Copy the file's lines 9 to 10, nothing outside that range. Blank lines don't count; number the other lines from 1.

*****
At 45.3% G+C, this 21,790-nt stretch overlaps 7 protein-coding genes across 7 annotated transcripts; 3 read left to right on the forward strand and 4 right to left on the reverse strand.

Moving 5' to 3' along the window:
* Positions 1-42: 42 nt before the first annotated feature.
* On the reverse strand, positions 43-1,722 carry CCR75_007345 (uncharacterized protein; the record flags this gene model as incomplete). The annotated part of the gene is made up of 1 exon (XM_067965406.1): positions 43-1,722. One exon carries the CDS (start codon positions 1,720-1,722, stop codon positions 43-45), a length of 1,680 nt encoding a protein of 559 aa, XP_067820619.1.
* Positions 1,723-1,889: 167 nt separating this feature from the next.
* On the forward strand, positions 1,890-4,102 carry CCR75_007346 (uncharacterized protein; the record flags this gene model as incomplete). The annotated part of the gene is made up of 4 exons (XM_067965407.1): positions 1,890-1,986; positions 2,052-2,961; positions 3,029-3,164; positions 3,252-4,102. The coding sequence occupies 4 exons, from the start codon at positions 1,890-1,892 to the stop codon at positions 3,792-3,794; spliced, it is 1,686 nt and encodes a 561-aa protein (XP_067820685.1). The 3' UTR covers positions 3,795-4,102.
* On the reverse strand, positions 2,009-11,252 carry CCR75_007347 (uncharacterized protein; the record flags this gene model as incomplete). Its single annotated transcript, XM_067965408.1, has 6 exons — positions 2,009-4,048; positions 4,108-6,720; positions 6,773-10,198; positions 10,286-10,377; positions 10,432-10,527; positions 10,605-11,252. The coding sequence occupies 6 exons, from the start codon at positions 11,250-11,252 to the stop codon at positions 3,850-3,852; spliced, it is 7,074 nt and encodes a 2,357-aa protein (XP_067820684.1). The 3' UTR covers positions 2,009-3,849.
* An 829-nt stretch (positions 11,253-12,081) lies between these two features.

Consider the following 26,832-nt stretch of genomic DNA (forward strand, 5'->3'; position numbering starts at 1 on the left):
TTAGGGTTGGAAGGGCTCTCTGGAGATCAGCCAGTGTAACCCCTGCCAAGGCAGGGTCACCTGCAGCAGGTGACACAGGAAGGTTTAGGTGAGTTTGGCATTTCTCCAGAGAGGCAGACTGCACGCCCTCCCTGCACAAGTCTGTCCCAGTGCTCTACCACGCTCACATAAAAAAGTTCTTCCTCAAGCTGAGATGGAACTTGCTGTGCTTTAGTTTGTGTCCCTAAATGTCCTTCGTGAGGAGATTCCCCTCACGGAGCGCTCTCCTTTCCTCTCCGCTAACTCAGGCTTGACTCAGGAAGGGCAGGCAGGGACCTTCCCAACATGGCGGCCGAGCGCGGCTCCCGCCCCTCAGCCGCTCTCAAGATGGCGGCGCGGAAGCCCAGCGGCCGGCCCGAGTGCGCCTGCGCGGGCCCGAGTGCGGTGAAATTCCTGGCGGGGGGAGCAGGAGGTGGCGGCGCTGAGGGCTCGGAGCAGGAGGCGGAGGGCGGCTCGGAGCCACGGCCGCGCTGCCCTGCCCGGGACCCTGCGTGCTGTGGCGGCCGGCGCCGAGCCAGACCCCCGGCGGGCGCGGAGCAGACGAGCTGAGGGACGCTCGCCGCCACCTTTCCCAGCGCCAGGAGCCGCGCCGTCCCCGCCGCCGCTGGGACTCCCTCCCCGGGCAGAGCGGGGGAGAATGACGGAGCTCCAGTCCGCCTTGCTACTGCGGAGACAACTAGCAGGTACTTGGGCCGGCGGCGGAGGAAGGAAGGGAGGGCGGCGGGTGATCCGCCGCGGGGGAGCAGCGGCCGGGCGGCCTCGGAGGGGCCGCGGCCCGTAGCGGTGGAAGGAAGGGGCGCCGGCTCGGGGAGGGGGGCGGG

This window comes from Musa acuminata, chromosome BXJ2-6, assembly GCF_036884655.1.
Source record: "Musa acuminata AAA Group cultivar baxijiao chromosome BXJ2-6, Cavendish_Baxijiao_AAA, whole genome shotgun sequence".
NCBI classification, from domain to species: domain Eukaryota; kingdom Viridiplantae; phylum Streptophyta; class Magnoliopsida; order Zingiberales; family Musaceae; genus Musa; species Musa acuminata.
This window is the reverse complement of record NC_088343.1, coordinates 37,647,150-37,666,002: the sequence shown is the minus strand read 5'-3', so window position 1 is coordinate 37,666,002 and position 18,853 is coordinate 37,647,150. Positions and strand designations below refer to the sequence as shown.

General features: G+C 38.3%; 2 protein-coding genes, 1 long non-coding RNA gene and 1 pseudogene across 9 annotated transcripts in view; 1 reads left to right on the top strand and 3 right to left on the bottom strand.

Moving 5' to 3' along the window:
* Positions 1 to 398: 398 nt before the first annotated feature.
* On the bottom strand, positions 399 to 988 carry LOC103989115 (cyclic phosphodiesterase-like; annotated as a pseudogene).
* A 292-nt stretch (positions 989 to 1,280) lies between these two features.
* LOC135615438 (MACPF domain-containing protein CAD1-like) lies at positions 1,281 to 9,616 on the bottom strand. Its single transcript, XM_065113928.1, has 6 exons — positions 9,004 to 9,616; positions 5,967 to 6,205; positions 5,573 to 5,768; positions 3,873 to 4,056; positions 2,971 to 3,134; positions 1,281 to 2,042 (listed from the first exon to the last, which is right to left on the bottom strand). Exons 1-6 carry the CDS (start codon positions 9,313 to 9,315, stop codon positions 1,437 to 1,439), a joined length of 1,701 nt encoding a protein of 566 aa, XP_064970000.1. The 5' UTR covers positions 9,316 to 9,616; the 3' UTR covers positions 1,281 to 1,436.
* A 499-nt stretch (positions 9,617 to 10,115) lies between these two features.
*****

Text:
Consider the following 26,832-nt stretch of genomic DNA (forward strand, 5'->3'; position numbering starts at 1 on the left):
TTAGGGTTGGAAGGGCTCTCTGGAGATCAGCCAGTGTAACCCCTGCCAAGGCAGGGTCACCTGCAGCAGGTGACACAGGAAGGTTTAGGTGAGTTTGGCATTTCTCCAGAGAGGCAGACTGCACGCCCTCCCTGCACAAGTCTGTCCCAGTGCTCTACCACGCTCACATAAAAAAGTTCTTCCTCAAGCTGAGATGGAACTTGCTGTGCTTTAGTTTGTGTCCCTAAATGTCCTTCGTGAGGAGATTCCCCTCACGGAGCGCTCTCCTTTCCTCTCCGCTAACTCAGGCTTGACTCAGGAAGGGCAGGCAGGGACCTTCCCAACATGGCGGCCGAGCGCGGCTCCCGCCCCTCAGCCGCTCTCAAGATGGCGGCGCGGAAGCCCAGCGGCCGGCCCGAGTGCGCCTGCGCGGGCCCGAGTGCGGTGAAATTCCTGGCGGGGGGAGCAGGAGGTGGCGGCGCTGAGGGCTCGGAGCAGGAGGCGGAGGGCGGCTCGGAGCCACGGCCGCGCTGCCCTGCCCGGGACCCTGCGTGCTGTGGCGGCCGGCGCCGAGCCAGACCCCCGGCGGGCGCGGAGCAGACGAGCTGAGGGACGCTCGCCGCCACCTTTCCCAGCGCCAGGAGCCGCGCCGTCCCCGCCGCCGCTGGGACTCCCTCCCCGGGCAGAGCGGGGGAGAATGACGGAGCTCCAGTCCGCCTTGCTACTGCGGAGACAACTAGCAGGTACTTGGGCCGGCGGCGGAGGAAGGAAGGGAGGGCGGCGGGTGATCCGCCGCGGGGGAGCAGCGGCCGGGCGGCCTCGGAGGGGCCGCGGCCCGTAGCGGTGGAAGGAAGGGGCGCCGGCTCGGGGAGGGGGGCGGG